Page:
A wide variety of ways to access the level of agreement between two or more raters was proposed. One of the most common ways is through metrics that describe characteristics of a Confusion matrix (contigence table), such as the Kappa index.

According to the specific requirements of each application were developed several "Kappa like indices" which allow to evaluate two or more judges (biraters or multiraters, multicategory). Those indices can be fixed or free-marginal types and may or may not be influenced by bias or prevalence:

enter image description here Randolph (2005) - Free-Marginal Multirater Kappa (multirater κfree): An Alternative to Fleiss’ FixedMarginal Multirater Kappa

In this context, I'm looking for the reference of a specific index (the multicategories PABAK) and I am also interested in other "free-marginal multirater/multicategories indexes". It's for an aplication on mapping quality assessment.

The original PABAK index can only be applied to a 2x2 matrix and was proposed by Byrt and Bishop (1993). It is defined as:


a b

c d



• Po = (a+d)/n

• n = a + b + c + d

• x=b+c/2

• y=a+d/2

The adapted PABAK Index for K categories is given by:

Kp= ((K*Po)-1)/(K-1)

This index was mentioned on this link:

Adjusting kappa inter-rater agreement for prevalence

and it was also used in this online calculator:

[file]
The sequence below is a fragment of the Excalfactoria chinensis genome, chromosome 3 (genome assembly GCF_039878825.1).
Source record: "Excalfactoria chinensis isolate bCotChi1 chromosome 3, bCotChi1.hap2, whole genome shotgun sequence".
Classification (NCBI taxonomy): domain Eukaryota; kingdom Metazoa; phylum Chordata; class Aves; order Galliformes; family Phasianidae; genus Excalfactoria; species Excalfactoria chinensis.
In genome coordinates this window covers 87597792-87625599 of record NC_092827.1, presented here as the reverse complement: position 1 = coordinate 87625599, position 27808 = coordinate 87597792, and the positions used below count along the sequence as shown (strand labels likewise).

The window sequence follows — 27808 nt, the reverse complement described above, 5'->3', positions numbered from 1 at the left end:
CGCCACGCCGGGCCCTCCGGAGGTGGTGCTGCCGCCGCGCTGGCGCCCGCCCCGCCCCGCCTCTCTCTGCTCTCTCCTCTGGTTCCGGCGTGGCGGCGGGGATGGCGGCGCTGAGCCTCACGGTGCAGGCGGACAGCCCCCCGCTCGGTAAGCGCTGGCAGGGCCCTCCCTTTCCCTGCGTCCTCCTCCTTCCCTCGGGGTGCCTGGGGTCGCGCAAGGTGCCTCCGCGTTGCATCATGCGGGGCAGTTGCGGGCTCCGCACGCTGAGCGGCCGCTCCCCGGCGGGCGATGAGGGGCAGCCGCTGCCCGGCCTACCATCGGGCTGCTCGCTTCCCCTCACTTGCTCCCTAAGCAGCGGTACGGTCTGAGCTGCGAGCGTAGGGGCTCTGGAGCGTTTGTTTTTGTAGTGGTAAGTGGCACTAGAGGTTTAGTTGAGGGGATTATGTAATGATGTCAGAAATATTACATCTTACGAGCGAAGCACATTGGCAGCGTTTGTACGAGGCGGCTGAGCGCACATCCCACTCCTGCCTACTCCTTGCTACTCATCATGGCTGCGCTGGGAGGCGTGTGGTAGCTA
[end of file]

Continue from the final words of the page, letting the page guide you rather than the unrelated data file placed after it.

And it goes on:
However, I was not able to find the source of this adaptation or a demonstration up to now.

Besides that, I would like to know if is there any related adaptation of the Byrt and Bishop's prevalence and bias for K categories?

If you know the source of the K categories PABAK or know other free-marginal multirater/multicategories agreement indexes, please leave the answer and its reference.

Thank you.


1 Answer 1


The logic behind PABAK and equivalent formulations of the metric have been proposed in many different forms over the years in many different fields. The first was actually well before Byrt and Bishop (1993): it was Bennett, Alpert, and Goldstein (1954). I have no idea why Randolph's table claims that the S score assumed fixed marginals; it is clearly equivalent to PABAK. The most complete generalization of the formula allows it to accommodate any number of raters, any number of categories, missing data, and non-nominal weighting of categories. You can find this in Gwet (2014) where it is called kappa-q and kappa-BP alternatively. I prefer to call it the generalized S score, as Bennett, Alpert, and Goldstein originally named their version the S score.

A simpler version that extends S for multiple categories (but can't handle non-nominal weights) is:


where $q$ is the number of categories and $p_o$ is the observed percent agreement.


Bennett, E. M., Alpert, R., & Goldstein, A. C. (1954). Communication through limited response questioning. The Public Opinion Quarterly, 18(3), 303–308.

Gwet, K. L. (2014). Handbook of inter-rater reliability: The definitive guide to measuring the extent of agreement among raters (4th ed.). Gaithersburg, MD: Advanced Analytics.

  • $\begingroup$ Thank you Jeffrey Girard. Besides what you said, I found a paper that makes some interesting comments that might be important for others who might read this post. Qingshu Xie - 2013 "Agree or Disagree? A Demonstration of An Alternative Statistic to Cohen’s Kappa for Measuring the Extent and Reliability of Agreement between Observers" fcsm.sites.usa.gov/files/2014/05/J4_Xie_2013FCSM.pdf $\endgroup$ Commented Nov 3, 2016 at 20:57

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